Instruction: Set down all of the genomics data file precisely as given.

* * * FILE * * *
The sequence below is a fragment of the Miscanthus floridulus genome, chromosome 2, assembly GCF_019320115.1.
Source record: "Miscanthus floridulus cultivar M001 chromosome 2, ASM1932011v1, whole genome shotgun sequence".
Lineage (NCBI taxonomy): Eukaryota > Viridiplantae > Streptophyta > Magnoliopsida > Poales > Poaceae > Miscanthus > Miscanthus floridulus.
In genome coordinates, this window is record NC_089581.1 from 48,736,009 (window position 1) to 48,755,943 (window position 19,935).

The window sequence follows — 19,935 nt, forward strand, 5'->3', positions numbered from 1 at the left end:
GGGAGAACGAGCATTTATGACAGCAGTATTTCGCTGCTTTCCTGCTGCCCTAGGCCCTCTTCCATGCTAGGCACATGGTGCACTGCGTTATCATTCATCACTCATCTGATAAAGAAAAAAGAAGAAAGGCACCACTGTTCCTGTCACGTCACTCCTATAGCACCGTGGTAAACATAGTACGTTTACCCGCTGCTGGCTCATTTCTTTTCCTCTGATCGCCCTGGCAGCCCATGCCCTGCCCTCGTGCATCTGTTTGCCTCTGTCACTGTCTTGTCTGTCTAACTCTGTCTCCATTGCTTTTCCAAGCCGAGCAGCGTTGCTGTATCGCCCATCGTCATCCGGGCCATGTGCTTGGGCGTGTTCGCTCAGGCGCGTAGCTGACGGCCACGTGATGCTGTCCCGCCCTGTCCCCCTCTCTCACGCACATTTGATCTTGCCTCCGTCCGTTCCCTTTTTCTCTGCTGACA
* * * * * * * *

The sequence below is a fragment of the Miscanthus floridulus genome, chromosome 2, assembly GCF_019320115.1.
Source record: "Miscanthus floridulus cultivar M001 chromosome 2, ASM1932011v1, whole genome shotgun sequence".
Lineage (NCBI taxonomy): Eukaryota > Viridiplantae > Streptophyta > Magnoliopsida > Poales > Poaceae > Miscanthus > Miscanthus floridulus.
In genome coordinates, this window is record NC_089581.1 from 48,736,009 (window position 1) to 48,755,943 (window position 19,935).

The window sequence follows — 19,935 nt, forward strand, 5'->3', positions numbered from 1 at the left end:
GGGAGAACGAGCATTTATGACAGCAGTATTTCGCTGCTTTCCTGCTGCCCTAGGCCCTCTTCCATGCTAGGCACATGGTGCACTGCGTTATCATTCATCACTCATCTGATAAAGAAAAAAGAAGAAAGGCACCACTGTTCCTGTCACGTCACTCCTATAGCACCGTGGTAAACATAGTACGTTTACCCGCTGCTGGCTCATTTCTTTTCCTCTGATCGCCCTGGCAGCCCATGCCCTGCCCTCGTGCATCTGTTTGCCTCTGTCACTGTCTTGTCTGTCTAACTCTGTCTCCATTGCTTTTCCAAGCCGAGCAGCGTTGCTGTATCGCCCATCGTCATCCGGGCCATGTGCTTGGGCGTGTTCGCTCAGGCGCGTAGCTGACGGCCACGTGATGCTGTCCCGCCCTGTCCCCCTCTCTCACGCACATTTGATCTTGCCTCCGTCCGTTCCCTTTTTCTCTGCTGACA